The Governor was a very big part of Smith & Wesson’s SHOT Show.
The Governor cylinder is recessed for .45 ACP full moon clips that fit the model 25 and 625, which makes for quick reloads.
Smith & Wesson
If Dirty Harry made a new movie, I think he would abandon his .44 Magnum for the .410/45LC Smith & Wesson Governor. He probably wouldn’t use the “blow your head clean off” line, but the script could read something to the effect of “you can’t run away.” The .410 shotshell with four pellets of buckshot is an extremely effective round for self defense, and in the dark, in the middle of the night, a larger pattern of four balls rather than a single projectile is a welcome edge over a most likely moving target.
You might say that the .410/45LC revolver has come of age with this gun in more ways than one. The frame of the Governor is Smith & Wesson’s tried and true Scandium, and the cylinder is stainless steel. This makes for a strong and lightweight gun. They have also added a third caliber to the mix, .45ACP, that uses the same full moon clips that fit the model 25 and 625. That substantially mixes things up, because you can use full moon clips as speed loaders for this gun should your gunfight go beyond the initial six rounds. It comes with 3 of the 2 round size and one of the full cylinder six rounds. You can buy 4 and 5 packs of these clips from most internet retailers.
I guess the thinking of the 2 rounder clips is what S&W call “mix six.” If you carry the gun with 2 buckshot loads and 4 of the .45 ACP loads, you would have two close quarters rounds ready, and if you need a longer, cleaner shot, you can index the gun a couple times to the first .45 ACP shell. Then if you don’t need the buckshot, you can dump the cylinder and insert another full moon clip of .45 ACP. When you think of the gun in those terms it makes a pretty good case for the Governor as a home defense gun. There is a tritium illuminated front site on the gun, and it can also come with optional Crimson Trace laser grips.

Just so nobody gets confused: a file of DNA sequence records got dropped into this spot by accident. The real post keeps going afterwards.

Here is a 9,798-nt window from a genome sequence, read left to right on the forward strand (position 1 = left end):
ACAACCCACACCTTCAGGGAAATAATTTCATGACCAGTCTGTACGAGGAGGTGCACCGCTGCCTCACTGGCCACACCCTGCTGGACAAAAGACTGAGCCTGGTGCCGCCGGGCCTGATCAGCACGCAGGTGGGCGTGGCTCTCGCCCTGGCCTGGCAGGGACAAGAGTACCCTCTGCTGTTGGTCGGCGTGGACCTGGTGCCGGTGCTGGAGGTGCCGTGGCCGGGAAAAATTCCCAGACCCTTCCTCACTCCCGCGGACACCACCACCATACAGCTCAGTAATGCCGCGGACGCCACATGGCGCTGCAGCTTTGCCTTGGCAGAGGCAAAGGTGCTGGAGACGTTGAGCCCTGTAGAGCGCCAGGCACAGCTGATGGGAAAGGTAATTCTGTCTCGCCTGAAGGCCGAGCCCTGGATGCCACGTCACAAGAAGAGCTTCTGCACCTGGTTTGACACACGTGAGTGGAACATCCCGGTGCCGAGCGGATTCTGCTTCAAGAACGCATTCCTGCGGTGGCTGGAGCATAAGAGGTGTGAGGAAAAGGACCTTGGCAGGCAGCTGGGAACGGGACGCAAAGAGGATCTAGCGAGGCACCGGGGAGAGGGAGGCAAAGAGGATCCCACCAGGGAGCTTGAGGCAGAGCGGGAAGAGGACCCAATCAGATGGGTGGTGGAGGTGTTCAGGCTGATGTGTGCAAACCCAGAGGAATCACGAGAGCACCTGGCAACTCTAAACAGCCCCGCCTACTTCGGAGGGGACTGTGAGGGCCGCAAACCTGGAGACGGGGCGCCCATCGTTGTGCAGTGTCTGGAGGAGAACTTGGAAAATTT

The other thing that I feel has matured about the gun is the name. A lot of shooters who have been around these parts a long time have shied away from the .410 revolver as a potential self defense gun because of it’s name that it came to popularity under. Because even if you live in a state with a Castle Doctrine statute (the right to stand your ground in your own home), civil liability is always a factor when you are forced by a bad guy to use your firearm to defend yourself or your home. Nobody can stop anyone from suing you should you have to use your gun, and I shiver to think about the lawyer standing in court saying “your honor, the defendant bought a gun called “the Judge. He clearly “ … you fill in the rest. I feel that the “Governor” moniker accurately identifies the commanding presence of this gun without subjecting the owner to unfair judgment because of the name of his gun.
I was able to hold the Governor at the show and I found that it points very naturally and the grip angle on the trigger didn’t lend itself to “stacking up,” even for small female hands. Hopefully a full review of this gun will come soon. Note that this is a 2.5” gun and doesn’t take the 3” .410 shotshell.